[0077] In the illustrative embodiment, the values of the drain currents Id1 and Id2 can be increased or decreased on the basis of the capacitance CCF2, CFD and CFG2, as desired. This allows the difference (Id1−Id2) to be increased to a desired value Stated another way, the illustrative embodiment allows the current window represented by the above difference to be broadened, as desired. A wide current window increases the margins of the drain currents Id1 and Id2 and reference current, thereby reducing the probability of incorrect identification of written data.

[0078] To sense the state (0, 1) from the cell transistor TC, electrons are injected into the left floating gate FG1 opposite to the right floating gate FG2. Therefore, the drain currents Id1 and Id2 are estimated in the same manner as in the above description, so that there holds (Id1, Id2)=(small, large).

[0079] As for the state (1, 1) to be sensed from the cell transistor TC, electrons are not injected into either one of the floating gates FG1 and FG2. In this case, the drain currents Id1 and Id2 both are great because the potential of the floating gate FG1 or that of the floating gate FG2 is not lowered by the electrons. This condition is symmetrical in the right-and-left direction, i.e. the drain currents Id1 and Id2 are not different from each other; (Id1, Id2)=(large, large) holds.

[0080] Further, as for the state (0, 0), symmetry is set up in the right-and-left direction because electrons are injected into both of the floating gates FG1 and FG2. Therefore, (Id1, Id2)=(small, small) holds, meaning that the drain currents Id1 and Id2 are not different from each other.

[0081] Specific methods of discharging the electrons, i.e. deleting the data stored, injected in the floating gates FG1 and FG2 available with the illustrative embodiment will be described hereinafter. FIG. 9 shows a specific method that withdraws electrons from the floating gates FG1 and FG2 into the source/drain regions BL1 and BL2, respectively. This method is practicable by connecting the control gate CG to ground and applying a high potential “H” (e.g. 12 V) to each of the source/drain regions BL1 and BL2. In this regard, the potential difference may be set up relatively between the control gate CG and the source/drain regions BL1 and BL2. For example, the control gate CG and the source/drain regions BL1 and BL2 may be supplied with a voltage of −6 V and +6 V, respectively.

[0082]FIG. 10 shows another specific method that applies a high potential VG (e.g. 12 V) to the control gate CG and connects the substrate 12 and source/drain regions BL1 and BL2 to ground. In this potential distribution, electrons are withdrawn from the floating gates FG1 and FG2 into the control gate CG because the potential of the control gate CG is higher than the potentials of the gates FG1 and FG2. In this regard also, the control gate CG and the source/drain regions BL1 and BL2 may be supplied with a voltage of +6 V and −6 V, respectively.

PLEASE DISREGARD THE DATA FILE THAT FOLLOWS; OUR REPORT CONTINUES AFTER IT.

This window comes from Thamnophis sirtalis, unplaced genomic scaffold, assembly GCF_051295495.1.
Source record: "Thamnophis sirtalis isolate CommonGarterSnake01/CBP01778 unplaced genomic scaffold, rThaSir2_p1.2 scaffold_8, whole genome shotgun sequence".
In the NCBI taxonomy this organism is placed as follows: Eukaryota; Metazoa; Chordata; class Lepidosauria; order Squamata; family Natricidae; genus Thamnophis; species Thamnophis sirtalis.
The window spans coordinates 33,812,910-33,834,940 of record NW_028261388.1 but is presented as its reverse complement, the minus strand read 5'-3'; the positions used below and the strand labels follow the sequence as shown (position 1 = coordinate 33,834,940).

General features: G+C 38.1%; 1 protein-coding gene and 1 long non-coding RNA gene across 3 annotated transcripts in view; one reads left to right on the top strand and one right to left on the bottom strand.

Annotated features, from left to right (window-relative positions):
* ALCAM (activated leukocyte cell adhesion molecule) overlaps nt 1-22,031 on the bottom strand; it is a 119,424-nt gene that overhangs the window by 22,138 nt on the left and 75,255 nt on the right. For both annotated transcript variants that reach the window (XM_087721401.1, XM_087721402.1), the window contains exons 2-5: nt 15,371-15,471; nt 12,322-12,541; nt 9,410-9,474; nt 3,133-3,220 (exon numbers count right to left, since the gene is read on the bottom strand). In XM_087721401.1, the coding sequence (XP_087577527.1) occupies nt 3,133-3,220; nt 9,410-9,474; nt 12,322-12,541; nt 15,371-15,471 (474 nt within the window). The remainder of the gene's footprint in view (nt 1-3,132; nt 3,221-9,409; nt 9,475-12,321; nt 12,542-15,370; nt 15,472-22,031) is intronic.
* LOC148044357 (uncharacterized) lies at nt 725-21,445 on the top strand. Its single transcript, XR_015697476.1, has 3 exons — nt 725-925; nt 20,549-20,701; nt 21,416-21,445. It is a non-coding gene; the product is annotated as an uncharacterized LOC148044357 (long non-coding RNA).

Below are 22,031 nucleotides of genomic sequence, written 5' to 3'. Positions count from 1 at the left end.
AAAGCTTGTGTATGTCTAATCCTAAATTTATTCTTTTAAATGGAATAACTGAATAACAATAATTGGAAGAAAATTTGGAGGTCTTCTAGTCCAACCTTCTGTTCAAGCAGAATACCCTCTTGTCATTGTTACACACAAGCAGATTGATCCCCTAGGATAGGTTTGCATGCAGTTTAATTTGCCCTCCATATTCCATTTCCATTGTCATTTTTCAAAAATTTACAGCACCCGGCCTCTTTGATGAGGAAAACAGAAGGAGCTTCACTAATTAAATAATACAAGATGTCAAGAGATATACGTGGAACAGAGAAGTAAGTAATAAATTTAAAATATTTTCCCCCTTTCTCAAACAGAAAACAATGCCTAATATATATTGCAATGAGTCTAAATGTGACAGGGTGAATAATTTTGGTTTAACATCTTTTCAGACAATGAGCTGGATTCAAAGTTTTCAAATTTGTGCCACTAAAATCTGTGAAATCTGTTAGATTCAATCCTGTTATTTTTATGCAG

[0083] The writing, reading and deleting operations of the illustrative embodiment have been shown and described on the assumption that the cell transistor 1 is selected in the memory cell array. In practice, however, the cell transistor 1 is sometimes not selected. Even when the cell transistor 1 is not selected, the drive voltage VDD is applied to the bit line BL1, see FIG. 3, in order to select another other cell transistor TC. In this case, the potential of the floating gate FG1 of the unselected cell transistor TC is pulled toward the potential of the bit line BL1 due to a great capacitance CFS between the gate FG1 and the bit line BL1. As a result, the potential difference between the floating gate FG1 and the source/drain region BL1 decreases, so that the tunnel insulation layer 15 a between the gate FG1 and the region BL1 is prevented from being exposed to the strong electric field. Consequently, a tunnel current that would deteriorate the tunnel insulation layer 15 a is successfully prevented from flowing through the layer 15 a.

[0084] It is noteworthy that the capacitance CFS (CFD) between the floating gate FG1 (FG2) and the source/drain region BL1 (BL2) plays an important role in achieving the advantages described in relation to write-in, read-out and deletion as well as the unselected condition. In the illustrative embodiment, the floating gate FG1 (FG2) is positioned above the source/drain region BL1 (BL2) in order to reduce the distance between the floating gates FG1 and FG2, thereby reducing the device size and increasing the capacities CFD and CFS.

[0085] The area over which the floating gate FG1 (FG2) and source/drain region BL1 (BL2) face each other is open to choice. While the advantages described above are easier to achieve as the above area becomes larger, they are achievable even if the area is small. FIG. 28 shows another specific configuration in which the source/drain region BL1 (BL2) is set back from the projection 13 a, causing part of the source/drain region BL1 (BL2) to face the floating gate FG1 (FG2). The advantages are achievable with such a configuration as well for the reason described above.

[0086] The illustrative embodiment copes with punch-through and stabilizes the threshold voltage Vth with the following implementations. When punch-through between the source/drain regions BL1 and BL2 is likely to occur, it is preferable to use a specific structure shown in FIG. 11. A graph shown in FIG. 11 together with the specific structure plots the concentration of boron, actin gas a P type impurity, with respect to depth in the projection 13 a. As shown, the boron concentration of the projection 13 a sequentially increases in the direction of depth up to the root portion of the projection 13 a. The boron concentration is therefore high on the portions of the side walls 13 b adjoining the source/drain regions BL1 and BL2.